It’s at the root of all stock market decisions, what exactly is that stock worth? Whether you are looking to buy or sell a stock you certainly want to know how much the stock’s true value is, and if it is currently undervalued or overvalued. If you don’t want to know the value of a stock’s worth, then you likely shouldn’t be investing in the stock market at all.
The truth of the matter is there are quite a few ways to try to determine how much a stock is worth, but only some of them are exceptionally important. Let’s take a look at five of the best ways to determine a stock’s value.
Five ways to value an individual stocks worth:
- Current financial position – You simply cannot value a stock without knowing what kind of financial position the company is in. Go through the balance sheet and income statement in particular to find out exactly how the company is using the money it is bringing in, and what the financial trends look like.
- Management/Profitability ratios – At the heart of the company that you are looking to invest money in is the management team. You’ll want to have supreme confidence that they know what they are doing and have a great plan. A terrific way to determine how the management is doing is looking through the profitability ratios. A stock’s worth can be much higher or much lower depending on how well the company does with its margins vs. those of their peers.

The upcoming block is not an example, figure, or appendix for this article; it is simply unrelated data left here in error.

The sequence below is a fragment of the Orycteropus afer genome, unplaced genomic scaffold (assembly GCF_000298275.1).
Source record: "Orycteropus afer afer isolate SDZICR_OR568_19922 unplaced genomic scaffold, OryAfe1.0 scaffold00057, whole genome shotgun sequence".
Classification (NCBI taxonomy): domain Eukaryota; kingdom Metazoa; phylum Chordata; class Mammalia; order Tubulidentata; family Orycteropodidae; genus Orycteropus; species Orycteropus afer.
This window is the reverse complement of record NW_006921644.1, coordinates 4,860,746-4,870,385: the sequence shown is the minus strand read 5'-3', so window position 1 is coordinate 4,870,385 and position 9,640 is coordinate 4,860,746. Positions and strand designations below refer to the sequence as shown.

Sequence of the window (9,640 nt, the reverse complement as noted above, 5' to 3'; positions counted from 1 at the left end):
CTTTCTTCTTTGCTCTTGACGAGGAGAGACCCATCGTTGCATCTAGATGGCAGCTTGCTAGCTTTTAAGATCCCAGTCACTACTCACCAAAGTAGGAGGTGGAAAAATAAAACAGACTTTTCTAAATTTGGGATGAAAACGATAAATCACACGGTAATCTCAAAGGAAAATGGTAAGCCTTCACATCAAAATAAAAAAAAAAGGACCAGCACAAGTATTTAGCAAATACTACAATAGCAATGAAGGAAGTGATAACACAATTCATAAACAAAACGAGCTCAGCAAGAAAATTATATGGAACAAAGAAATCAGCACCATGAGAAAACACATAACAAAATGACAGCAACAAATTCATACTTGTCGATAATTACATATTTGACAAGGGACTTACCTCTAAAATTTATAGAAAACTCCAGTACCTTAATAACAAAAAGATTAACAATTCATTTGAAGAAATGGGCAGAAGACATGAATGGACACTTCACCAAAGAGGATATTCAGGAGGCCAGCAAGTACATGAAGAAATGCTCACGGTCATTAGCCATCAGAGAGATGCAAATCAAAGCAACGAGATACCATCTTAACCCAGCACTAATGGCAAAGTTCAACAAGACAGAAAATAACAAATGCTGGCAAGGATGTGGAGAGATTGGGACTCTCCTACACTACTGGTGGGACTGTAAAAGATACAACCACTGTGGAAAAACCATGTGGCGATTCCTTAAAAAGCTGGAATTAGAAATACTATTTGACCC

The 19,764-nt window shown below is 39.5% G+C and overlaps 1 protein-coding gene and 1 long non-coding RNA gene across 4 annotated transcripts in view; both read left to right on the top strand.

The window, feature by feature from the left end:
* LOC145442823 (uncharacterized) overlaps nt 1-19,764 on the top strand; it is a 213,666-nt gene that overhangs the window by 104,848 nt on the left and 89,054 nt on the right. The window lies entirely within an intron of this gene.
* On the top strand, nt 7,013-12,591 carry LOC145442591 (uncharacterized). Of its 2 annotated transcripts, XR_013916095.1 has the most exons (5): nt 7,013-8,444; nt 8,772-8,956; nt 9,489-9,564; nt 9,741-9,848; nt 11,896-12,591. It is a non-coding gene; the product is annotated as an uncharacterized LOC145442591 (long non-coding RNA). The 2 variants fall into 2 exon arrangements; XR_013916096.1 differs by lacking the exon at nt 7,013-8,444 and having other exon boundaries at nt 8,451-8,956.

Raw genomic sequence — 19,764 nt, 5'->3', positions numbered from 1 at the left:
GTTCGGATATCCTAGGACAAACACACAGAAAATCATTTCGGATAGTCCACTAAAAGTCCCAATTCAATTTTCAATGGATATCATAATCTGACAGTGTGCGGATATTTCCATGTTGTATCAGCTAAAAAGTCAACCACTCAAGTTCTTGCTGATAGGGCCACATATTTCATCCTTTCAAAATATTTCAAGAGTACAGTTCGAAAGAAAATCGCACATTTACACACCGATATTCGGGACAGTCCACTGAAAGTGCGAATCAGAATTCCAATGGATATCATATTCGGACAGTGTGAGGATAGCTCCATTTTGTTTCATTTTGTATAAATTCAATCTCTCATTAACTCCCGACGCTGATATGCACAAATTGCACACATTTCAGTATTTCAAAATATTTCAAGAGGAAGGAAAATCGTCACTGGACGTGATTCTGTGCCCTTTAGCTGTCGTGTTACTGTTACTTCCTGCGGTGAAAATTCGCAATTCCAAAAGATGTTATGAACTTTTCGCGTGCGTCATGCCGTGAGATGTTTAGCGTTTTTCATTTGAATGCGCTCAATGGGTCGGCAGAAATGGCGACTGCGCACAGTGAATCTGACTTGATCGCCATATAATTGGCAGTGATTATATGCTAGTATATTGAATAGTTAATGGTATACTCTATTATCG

- Brand name/Economic Moat – Economic moat is a phrase coined by Warren Buffett that refers to a firm’s ability to consistently have a competitive advantage over its peers. This is a powerful thing that keeps other businesses from getting into the sector and makes the stock worth more in the long run. A strong brand name is one of the best examples of an economic moat. This one isn’t really one you can nail down a specific dollar figure to, but it can sway you in one direction or another as to the worthiness of an investment in the stock.
- Growth – Even if you are a value investor, the growth of the stock’s bottom line matters to you. If a company has no growth whatsoever you have to rely on pure valuation as your hope for capital appreciation, but if the stock has growth that must be factored into a price/earnings ratio.
- Future Earnings Power – Does the company have a nice pipeline of products coming out in the future? Is the company improving its return on assets or return on investment? What kind of cash flow does the company have? You’ll want to determine the level of future earnings power before putting a value on a stock.
Valuing the worth of a stock is basically equal to valuing the worth of the underlying company. After all, this isn’t just a stock or a piece of paper, but rather an investment in a business. As you are placing a value on an individual stock remember that what you are really doing is determining the worth of the sum of all parts of the company.
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Aaron K. Smith is a freelance writer with experience working in the mutual fund industry and writing about investing and the stock market. View all posts by Aaron.